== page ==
IHRM and expatriation in Japanese MNCs: HRM practices and their impact on adjustment and job performance

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Furusawa, M. ; Brewster, Chris (2016)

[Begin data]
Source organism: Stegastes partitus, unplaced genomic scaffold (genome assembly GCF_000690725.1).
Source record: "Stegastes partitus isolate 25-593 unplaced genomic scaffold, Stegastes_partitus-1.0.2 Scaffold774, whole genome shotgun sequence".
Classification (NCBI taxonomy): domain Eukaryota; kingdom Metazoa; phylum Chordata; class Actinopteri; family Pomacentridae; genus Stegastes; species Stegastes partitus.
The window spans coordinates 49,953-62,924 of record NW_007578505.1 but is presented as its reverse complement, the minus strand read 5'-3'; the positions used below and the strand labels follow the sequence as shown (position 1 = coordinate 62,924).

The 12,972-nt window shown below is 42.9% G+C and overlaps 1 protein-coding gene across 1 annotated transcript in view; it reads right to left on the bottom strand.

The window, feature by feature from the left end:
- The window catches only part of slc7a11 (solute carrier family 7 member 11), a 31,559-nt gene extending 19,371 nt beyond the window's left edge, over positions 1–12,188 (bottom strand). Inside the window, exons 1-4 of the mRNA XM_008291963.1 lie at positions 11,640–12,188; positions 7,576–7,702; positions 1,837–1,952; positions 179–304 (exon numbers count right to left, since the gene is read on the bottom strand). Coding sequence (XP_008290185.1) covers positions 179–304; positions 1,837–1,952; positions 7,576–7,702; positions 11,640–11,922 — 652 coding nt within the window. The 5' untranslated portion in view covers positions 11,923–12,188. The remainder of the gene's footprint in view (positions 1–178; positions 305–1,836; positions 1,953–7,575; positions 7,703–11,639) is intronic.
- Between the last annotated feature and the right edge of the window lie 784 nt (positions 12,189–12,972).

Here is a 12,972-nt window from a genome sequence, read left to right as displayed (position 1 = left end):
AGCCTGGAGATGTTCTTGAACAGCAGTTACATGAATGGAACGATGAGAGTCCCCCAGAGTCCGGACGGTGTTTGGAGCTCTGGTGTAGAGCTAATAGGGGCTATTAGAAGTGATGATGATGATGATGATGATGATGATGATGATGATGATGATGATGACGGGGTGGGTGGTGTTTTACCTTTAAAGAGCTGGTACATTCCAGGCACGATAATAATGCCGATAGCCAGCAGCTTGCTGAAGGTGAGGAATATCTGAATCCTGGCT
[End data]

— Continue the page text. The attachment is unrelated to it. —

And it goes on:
Studies of international human resource management (IHRM) have pointed out that Japanese multinational companies (MNCs) tend to use more parent-country nationals (PCNs) than do western MNCs. The ethnocentric staffing policies imply that the management of expatriation has a greater influence on the success of Japanese MNCs. We use survey data from 149 Japanese repatriates to examine the relationship between IHRM practices – selection, preparation and corporate support – and expatriate adjustment and job performance, as well as identify differences by the location of assignment. We find that selection criteria, language ability and familiarity with local cultures are positively related to work adjustment, and that leadership and relational abilities are slightly associated with job performance though there were no significant relationships between considerations for family situations and adjustment or job performance. The results also reveal that HRM practices while abroad, in particular the interactive exchange of information between expatriates and the headquarters, have a significant influence. Pre-departure preparation programs are not related to the dependent variables. The data also suggests that living and working in China is a particular problem for Japanese expatriates.
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